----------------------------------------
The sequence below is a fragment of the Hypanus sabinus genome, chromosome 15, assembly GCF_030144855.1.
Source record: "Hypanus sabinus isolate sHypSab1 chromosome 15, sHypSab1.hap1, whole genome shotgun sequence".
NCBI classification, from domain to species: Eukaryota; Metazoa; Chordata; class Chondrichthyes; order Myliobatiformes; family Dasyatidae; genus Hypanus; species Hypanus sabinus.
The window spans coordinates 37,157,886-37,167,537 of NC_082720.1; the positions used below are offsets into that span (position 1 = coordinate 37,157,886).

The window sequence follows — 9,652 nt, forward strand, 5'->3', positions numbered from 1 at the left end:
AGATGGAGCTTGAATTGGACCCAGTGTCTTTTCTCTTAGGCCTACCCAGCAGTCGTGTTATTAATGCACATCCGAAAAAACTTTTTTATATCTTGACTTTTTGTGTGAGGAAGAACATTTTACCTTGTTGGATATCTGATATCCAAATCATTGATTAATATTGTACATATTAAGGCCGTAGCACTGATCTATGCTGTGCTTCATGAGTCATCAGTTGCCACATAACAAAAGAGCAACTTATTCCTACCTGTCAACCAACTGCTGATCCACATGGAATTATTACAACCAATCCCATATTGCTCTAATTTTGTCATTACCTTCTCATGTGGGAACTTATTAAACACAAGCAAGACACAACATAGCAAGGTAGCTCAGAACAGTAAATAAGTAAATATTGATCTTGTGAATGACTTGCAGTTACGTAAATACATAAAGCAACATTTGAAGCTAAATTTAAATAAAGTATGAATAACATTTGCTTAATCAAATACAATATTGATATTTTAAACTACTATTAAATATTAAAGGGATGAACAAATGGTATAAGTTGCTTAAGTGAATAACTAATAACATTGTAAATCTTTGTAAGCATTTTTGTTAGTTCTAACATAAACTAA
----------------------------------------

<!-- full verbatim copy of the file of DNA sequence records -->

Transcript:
The sequence below is a fragment of the Hypanus sabinus genome, chromosome 15, assembly GCF_030144855.1.
Source record: "Hypanus sabinus isolate sHypSab1 chromosome 15, sHypSab1.hap1, whole genome shotgun sequence".
NCBI classification, from domain to species: Eukaryota; Metazoa; Chordata; class Chondrichthyes; order Myliobatiformes; family Dasyatidae; genus Hypanus; species Hypanus sabinus.
The window spans coordinates 37,157,886-37,167,537 of NC_082720.1; the positions used below are offsets into that span (position 1 = coordinate 37,157,886).

The window sequence follows — 9,652 nt, forward strand, 5'->3', positions numbered from 1 at the left end:
AGATGGAGCTTGAATTGGACCCAGTGTCTTTTCTCTTAGGCCTACCCAGCAGTCGTGTTATTAATGCACATCCGAAAAAACTTTTTTATATCTTGACTTTTTGTGTGAGGAAGAACATTTTACCTTGTTGGATATCTGATATCCAAATCATTGATTAATATTGTACATATTAAGGCCGTAGCACTGATCTATGCTGTGCTTCATGAGTCATCAGTTGCCACATAACAAAAGAGCAACTTATTCCTACCTGTCAACCAACTGCTGATCCACATGGAATTATTACAACCAATCCCATATTGCTCTAATTTTGTCATTACCTTCTCATGTGGGAACTTATTAAACACAAGCAAGACACAACATAGCAAGGTAGCTCAGAACAGTAAATAAGTAAATATTGATCTTGTGAATGACTTGCAGTTACGTAAATACATAAAGCAACATTTGAAGCTAAATTTAAATAAAGTATGAATAACATTTGCTTAATCAAATACAATATTGATATTTTAAACTACTATTAAATATTAAAGGGATGAACAAATGGTATAAGTTGCTTAAGTGAATAACTAATAACATTGTAAATCTTTGTAAGCATTTTTGTTAGTTCTAACATAAACTAA